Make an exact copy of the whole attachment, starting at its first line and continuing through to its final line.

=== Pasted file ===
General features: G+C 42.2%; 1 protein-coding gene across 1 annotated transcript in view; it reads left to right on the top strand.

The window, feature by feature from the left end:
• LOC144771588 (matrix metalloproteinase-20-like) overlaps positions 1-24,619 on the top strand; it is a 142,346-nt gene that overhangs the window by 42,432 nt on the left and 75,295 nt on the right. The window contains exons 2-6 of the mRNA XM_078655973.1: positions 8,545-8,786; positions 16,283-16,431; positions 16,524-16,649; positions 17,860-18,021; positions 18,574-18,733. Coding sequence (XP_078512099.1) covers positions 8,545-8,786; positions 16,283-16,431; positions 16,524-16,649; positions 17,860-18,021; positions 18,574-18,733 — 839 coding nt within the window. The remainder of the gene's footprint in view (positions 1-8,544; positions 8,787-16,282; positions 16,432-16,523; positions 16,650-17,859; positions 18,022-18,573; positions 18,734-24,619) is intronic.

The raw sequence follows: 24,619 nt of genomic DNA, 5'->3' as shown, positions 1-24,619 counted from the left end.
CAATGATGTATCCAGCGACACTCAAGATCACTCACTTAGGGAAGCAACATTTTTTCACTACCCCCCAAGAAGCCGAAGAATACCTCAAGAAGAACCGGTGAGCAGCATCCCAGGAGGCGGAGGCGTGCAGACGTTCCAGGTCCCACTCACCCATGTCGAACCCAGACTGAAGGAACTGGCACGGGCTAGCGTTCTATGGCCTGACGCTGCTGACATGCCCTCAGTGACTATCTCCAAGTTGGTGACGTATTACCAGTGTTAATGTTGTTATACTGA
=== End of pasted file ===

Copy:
General features: G+C 42.2%; 1 protein-coding gene across 1 annotated transcript in view; it reads left to right on the top strand.

The window, feature by feature from the left end:
• LOC144771588 (matrix metalloproteinase-20-like) overlaps positions 1-24,619 on the top strand; it is a 142,346-nt gene that overhangs the window by 42,432 nt on the left and 75,295 nt on the right. The window contains exons 2-6 of the mRNA XM_078655973.1: positions 8,545-8,786; positions 16,283-16,431; positions 16,524-16,649; positions 17,860-18,021; positions 18,574-18,733. Coding sequence (XP_078512099.1) covers positions 8,545-8,786; positions 16,283-16,431; positions 16,524-16,649; positions 17,860-18,021; positions 18,574-18,733 — 839 coding nt within the window. The remainder of the gene's footprint in view (positions 1-8,544; positions 8,787-16,282; positions 16,432-16,523; positions 16,650-17,859; positions 18,022-18,573; positions 18,734-24,619) is intronic.

The raw sequence follows: 24,619 nt of genomic DNA, 5'->3' as shown, positions 1-24,619 counted from the left end.
CAATGATGTATCCAGCGACACTCAAGATCACTCACTTAGGGAAGCAACATTTTTTCACTACCCCCCAAGAAGCCGAAGAATACCTCAAGAAGAACCGGTGAGCAGCATCCCAGGAGGCGGAGGCGTGCAGACGTTCCAGGTCCCACTCACCCATGTCGAACCCAGACTGAAGGAACTGGCACGGGCTAGCGTTCTATGGCCTGACGCTGCTGACATGCCCTCAGTGACTATCTCCAAGTTGGTGACGTATTACCAGTGTTAATGTTGTTATACTGA